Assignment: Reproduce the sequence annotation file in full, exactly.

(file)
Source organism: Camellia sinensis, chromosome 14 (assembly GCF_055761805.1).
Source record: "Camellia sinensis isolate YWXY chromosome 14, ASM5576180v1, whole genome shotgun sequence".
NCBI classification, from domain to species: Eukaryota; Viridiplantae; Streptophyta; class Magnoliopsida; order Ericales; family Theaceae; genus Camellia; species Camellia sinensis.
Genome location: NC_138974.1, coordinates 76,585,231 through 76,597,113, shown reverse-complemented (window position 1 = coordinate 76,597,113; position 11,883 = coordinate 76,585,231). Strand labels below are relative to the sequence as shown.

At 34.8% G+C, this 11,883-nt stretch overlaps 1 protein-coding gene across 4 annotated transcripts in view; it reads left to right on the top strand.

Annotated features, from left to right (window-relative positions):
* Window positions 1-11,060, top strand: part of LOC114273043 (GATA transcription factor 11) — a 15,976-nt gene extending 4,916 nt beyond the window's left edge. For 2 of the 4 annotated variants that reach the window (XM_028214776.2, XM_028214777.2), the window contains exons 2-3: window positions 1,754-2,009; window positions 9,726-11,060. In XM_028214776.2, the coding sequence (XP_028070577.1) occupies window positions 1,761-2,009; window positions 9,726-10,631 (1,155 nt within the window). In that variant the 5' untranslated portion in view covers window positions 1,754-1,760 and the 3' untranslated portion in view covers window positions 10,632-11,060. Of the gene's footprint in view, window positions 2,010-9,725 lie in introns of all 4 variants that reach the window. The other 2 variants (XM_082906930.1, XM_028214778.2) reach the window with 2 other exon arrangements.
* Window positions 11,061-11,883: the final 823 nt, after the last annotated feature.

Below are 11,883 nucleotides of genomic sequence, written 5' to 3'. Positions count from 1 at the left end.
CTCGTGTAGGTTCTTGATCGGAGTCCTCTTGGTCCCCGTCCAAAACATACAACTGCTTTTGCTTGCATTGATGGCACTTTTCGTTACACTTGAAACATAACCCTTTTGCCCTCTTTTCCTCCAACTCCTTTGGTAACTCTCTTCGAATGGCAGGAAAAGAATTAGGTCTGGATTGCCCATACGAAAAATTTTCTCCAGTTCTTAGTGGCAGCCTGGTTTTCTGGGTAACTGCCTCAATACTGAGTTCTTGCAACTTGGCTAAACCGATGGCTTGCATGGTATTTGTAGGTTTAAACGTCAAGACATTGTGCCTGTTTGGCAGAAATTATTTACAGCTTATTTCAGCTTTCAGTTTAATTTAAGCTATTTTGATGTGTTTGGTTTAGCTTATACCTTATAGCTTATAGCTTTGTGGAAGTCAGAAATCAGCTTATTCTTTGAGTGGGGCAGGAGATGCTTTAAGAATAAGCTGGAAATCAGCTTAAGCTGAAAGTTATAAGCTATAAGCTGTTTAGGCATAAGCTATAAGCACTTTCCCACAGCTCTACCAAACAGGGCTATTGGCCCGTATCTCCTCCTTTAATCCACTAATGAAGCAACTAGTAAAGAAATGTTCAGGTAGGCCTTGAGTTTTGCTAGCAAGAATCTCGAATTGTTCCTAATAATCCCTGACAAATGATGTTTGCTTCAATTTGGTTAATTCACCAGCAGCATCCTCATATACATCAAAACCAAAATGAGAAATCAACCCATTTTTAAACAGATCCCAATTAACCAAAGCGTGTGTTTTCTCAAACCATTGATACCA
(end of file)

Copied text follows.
Source organism: Camellia sinensis, chromosome 14 (assembly GCF_055761805.1).
Source record: "Camellia sinensis isolate YWXY chromosome 14, ASM5576180v1, whole genome shotgun sequence".
NCBI classification, from domain to species: Eukaryota; Viridiplantae; Streptophyta; class Magnoliopsida; order Ericales; family Theaceae; genus Camellia; species Camellia sinensis.
Genome location: NC_138974.1, coordinates 76,585,231 through 76,597,113, shown reverse-complemented (window position 1 = coordinate 76,597,113; position 11,883 = coordinate 76,585,231). Strand labels below are relative to the sequence as shown.

At 34.8% G+C, this 11,883-nt stretch overlaps 1 protein-coding gene across 4 annotated transcripts in view; it reads left to right on the top strand.

Annotated features, from left to right (window-relative positions):
* Window positions 1-11,060, top strand: part of LOC114273043 (GATA transcription factor 11) — a 15,976-nt gene extending 4,916 nt beyond the window's left edge. For 2 of the 4 annotated variants that reach the window (XM_028214776.2, XM_028214777.2), the window contains exons 2-3: window positions 1,754-2,009; window positions 9,726-11,060. In XM_028214776.2, the coding sequence (XP_028070577.1) occupies window positions 1,761-2,009; window positions 9,726-10,631 (1,155 nt within the window). In that variant the 5' untranslated portion in view covers window positions 1,754-1,760 and the 3' untranslated portion in view covers window positions 10,632-11,060. Of the gene's footprint in view, window positions 2,010-9,725 lie in introns of all 4 variants that reach the window. The other 2 variants (XM_082906930.1, XM_028214778.2) reach the window with 2 other exon arrangements.
* Window positions 11,061-11,883: the final 823 nt, after the last annotated feature.

Below are 11,883 nucleotides of genomic sequence, written 5' to 3'. Positions count from 1 at the left end.
CTCGTGTAGGTTCTTGATCGGAGTCCTCTTGGTCCCCGTCCAAAACATACAACTGCTTTTGCTTGCATTGATGGCACTTTTCGTTACACTTGAAACATAACCCTTTTGCCCTCTTTTCCTCCAACTCCTTTGGTAACTCTCTTCGAATGGCAGGAAAAGAATTAGGTCTGGATTGCCCATACGAAAAATTTTCTCCAGTTCTTAGTGGCAGCCTGGTTTTCTGGGTAACTGCCTCAATACTGAGTTCTTGCAACTTGGCTAAACCGATGGCTTGCATGGTATTTGTAGGTTTAAACGTCAAGACATTGTGCCTGTTTGGCAGAAATTATTTACAGCTTATTTCAGCTTTCAGTTTAATTTAAGCTATTTTGATGTGTTTGGTTTAGCTTATACCTTATAGCTTATAGCTTTGTGGAAGTCAGAAATCAGCTTATTCTTTGAGTGGGGCAGGAGATGCTTTAAGAATAAGCTGGAAATCAGCTTAAGCTGAAAGTTATAAGCTATAAGCTGTTTAGGCATAAGCTATAAGCACTTTCCCACAGCTCTACCAAACAGGGCTATTGGCCCGTATCTCCTCCTTTAATCCACTAATGAAGCAACTAGTAAAGAAATGTTCAGGTAGGCCTTGAGTTTTGCTAGCAAGAATCTCGAATTGTTCCTAATAATCCCTGACAAATGATGTTTGCTTCAATTTGGTTAATTCACCAGCAGCATCCTCATATACATCAAAACCAAAATGAGAAATCAACCCATTTTTAAACAGATCCCAATTAACCAAAGCGTGTGTTTTCTCAAACCATTGATACCA